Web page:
With all the attention lavished upon chefs these days, the inherent danger of the profession sometimes gets overlooked.
Le Virtu chef and Brigantessa co-owner Joe Cicala got a brutal reminder Sunday night when he nearly lost his left hand after it got caught in the Italian pasta sheeter he uses at the East Passyunk restaurants. All of the bones in his fingers were crushed, but doctors at Jefferson Hospital were able to reattach them in emergency surgery. Followup surgeries are planned so they can reconnect at least some of the nerves, although Cicala said he was told his pinky may remain numb forever.
Just after 6 p.m. on Mothers Day, with the restaurant full of customers, Cicala took a moment to work on a new pasta he was creating for a planned dinner at the James Beard House in NYC (it has since been rescheduled). The recipe used an unorthodox flour made from grana arso, charred wheat berries, and Cicala had added a bit too much water.
The dough was sticking to the rollers, he said. “So, like an idiot, I reached in and tried to force it through the machine. And then I just heard a crunch. Like a handful of popcorn exploded. It was so gross.”
His fingers had been sucked into the quarter-inch space between the rolling cylinders. Cicala turned off the machine, but his crushed hand was still stuck in side. Even worse, because he was in the basement pantry and the restaurant was already busy and buzzing, no one heard his screams. It took around 30 minutes for anyone to arrive, and they only came because he managed to reach his phone and call 911.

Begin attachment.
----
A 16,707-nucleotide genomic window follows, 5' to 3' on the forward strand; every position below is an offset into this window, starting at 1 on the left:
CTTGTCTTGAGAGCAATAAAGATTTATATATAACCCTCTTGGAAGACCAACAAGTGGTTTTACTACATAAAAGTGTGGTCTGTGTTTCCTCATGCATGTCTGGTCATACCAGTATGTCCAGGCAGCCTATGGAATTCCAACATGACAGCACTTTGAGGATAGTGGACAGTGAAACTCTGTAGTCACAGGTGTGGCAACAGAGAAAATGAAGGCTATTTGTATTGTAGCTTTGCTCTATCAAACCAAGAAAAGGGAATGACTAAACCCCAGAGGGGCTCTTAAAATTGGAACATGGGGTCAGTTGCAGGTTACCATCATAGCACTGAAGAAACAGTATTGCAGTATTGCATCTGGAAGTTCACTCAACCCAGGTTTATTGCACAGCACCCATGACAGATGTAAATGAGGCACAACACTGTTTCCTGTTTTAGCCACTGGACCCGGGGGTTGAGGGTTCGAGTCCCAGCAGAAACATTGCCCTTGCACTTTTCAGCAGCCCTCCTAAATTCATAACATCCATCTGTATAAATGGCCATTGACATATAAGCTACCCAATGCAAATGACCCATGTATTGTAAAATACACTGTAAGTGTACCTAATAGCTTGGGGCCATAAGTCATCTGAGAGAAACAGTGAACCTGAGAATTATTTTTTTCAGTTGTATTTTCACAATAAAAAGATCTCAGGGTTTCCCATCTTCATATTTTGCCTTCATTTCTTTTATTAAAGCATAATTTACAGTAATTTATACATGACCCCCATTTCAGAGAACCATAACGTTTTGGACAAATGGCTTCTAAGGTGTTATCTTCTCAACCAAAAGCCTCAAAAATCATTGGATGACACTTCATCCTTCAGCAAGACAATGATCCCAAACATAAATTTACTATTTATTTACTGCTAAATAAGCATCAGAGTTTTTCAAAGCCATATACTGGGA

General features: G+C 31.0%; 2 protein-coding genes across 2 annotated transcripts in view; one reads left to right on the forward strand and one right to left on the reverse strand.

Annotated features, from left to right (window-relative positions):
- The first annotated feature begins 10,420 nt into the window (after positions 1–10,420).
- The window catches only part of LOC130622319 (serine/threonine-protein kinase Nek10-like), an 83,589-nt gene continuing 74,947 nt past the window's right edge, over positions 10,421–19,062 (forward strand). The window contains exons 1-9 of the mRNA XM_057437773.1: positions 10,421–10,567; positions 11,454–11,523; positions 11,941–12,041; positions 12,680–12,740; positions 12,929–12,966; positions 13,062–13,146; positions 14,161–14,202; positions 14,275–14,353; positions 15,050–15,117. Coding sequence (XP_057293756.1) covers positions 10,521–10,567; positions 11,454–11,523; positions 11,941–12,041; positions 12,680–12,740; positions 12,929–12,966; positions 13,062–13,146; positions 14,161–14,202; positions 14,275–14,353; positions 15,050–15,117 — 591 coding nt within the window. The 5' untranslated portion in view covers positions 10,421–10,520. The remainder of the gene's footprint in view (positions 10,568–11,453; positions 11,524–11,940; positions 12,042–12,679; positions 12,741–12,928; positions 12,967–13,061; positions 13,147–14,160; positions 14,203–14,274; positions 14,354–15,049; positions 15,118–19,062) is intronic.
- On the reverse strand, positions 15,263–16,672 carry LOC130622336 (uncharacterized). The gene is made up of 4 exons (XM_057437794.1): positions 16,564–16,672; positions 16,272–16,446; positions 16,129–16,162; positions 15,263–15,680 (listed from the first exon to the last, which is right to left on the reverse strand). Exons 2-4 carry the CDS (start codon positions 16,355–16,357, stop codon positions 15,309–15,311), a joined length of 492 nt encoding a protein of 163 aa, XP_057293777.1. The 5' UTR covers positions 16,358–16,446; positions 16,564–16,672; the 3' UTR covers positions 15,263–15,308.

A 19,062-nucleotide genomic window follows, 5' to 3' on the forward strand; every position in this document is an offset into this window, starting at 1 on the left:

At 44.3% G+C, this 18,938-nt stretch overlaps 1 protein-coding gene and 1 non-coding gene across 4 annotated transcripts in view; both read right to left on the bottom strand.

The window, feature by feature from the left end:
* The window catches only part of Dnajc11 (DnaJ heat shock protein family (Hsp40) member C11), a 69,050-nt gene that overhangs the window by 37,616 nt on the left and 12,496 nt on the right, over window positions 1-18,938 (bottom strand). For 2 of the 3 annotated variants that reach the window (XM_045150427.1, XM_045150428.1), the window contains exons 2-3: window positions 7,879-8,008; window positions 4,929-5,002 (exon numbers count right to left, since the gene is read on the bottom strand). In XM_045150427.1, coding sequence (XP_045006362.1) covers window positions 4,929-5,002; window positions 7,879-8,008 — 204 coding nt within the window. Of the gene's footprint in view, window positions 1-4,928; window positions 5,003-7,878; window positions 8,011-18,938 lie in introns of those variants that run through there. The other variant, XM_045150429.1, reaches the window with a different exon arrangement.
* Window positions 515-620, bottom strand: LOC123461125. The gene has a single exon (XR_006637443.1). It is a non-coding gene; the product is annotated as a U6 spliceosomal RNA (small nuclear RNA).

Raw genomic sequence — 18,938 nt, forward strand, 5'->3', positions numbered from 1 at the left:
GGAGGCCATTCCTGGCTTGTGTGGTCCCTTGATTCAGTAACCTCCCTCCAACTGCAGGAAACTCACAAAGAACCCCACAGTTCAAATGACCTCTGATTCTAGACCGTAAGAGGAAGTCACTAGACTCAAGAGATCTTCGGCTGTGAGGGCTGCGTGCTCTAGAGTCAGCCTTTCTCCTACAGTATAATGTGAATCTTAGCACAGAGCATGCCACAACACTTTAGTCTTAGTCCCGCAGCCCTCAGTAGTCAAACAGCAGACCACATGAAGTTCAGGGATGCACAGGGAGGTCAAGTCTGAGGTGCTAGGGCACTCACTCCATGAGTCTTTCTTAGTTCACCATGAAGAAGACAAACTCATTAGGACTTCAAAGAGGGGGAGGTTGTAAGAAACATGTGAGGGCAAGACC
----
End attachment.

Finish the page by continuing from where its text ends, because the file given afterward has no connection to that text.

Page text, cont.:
“The phone was on a table out of reach,” Cicala recalled, “so I kicked it off, and then used my shoe to hit the Siri button, and had Siri call 911.”
The ordeal wasn’t over yet, though, because after the paramedics arrived, no one could figure out how to get the pasta sheeter to release the hand. Prying it open manually was not working. A hydraulic separator also failed. The EMTs even brought in a machine that was like a smaller version of the Jaws of Life used in auto accidents, and tried to cut through the metal. No go.
Eventually, a decision was made to reverse the direction of the sheeter so the rollers would spit the hand out. Cicala, by this point hopped up on morphine and oxygen, was incredibly nervous. “If they hit the switch and it wasn’t reversed, my hand would just be sucked in further!” The reversal worked, happily, and Cicala was rushed up Passyunk Avenue to Jefferson, which is home to a renowned rehabilitation and surgery facility called The Hand Center.
For now, Cicala is focused on recovery and scheduling the additional surgeries that will get his hand back to working order. Once those take place, he’ll get back to managerial duties like paperwork and ordering, and eventually will make it back to the kitchen. Meanwhile, the restaurants remain open, under Cicala’s trusted staff.